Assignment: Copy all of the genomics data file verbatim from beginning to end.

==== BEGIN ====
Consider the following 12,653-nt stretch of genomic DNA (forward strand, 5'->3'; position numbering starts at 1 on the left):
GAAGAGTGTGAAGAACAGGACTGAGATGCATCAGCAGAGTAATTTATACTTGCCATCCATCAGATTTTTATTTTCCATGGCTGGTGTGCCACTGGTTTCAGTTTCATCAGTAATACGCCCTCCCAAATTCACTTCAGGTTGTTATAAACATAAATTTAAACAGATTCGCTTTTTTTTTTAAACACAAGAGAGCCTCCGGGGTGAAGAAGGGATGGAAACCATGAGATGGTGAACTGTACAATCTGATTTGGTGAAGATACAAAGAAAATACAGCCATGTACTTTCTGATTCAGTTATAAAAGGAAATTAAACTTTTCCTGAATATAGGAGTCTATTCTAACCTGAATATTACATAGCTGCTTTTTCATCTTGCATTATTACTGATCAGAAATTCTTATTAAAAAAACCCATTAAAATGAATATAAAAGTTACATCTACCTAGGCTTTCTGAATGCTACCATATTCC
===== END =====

Consider the following 12,653-nt stretch of genomic DNA (forward strand, 5'->3'; position numbering starts at 1 on the left):
GAAGAGTGTGAAGAACAGGACTGAGATGCATCAGCAGAGTAATTTATACTTGCCATCCATCAGATTTTTATTTTCCATGGCTGGTGTGCCACTGGTTTCAGTTTCATCAGTAATACGCCCTCCCAAATTCACTTCAGGTTGTTATAAACATAAATTTAAACAGATTCGCTTTTTTTTTTAAACACAAGAGAGCCTCCGGGGTGAAGAAGGGATGGAAACCATGAGATGGTGAACTGTACAATCTGATTTGGTGAAGATACAAAGAAAATACAGCCATGTACTTTCTGATTCAGTTATAAAAGGAAATTAAACTTTTCCTGAATATAGGAGTCTATTCTAACCTGAATATTACATAGCTGCTTTTTCATCTTGCATTATTACTGATCAGAAATTCTTATTAAAAAAACCCATTAAAATGAATATAAAAGTTACATCTACCTAGGCTTTCTGAATGCTACCATATTCC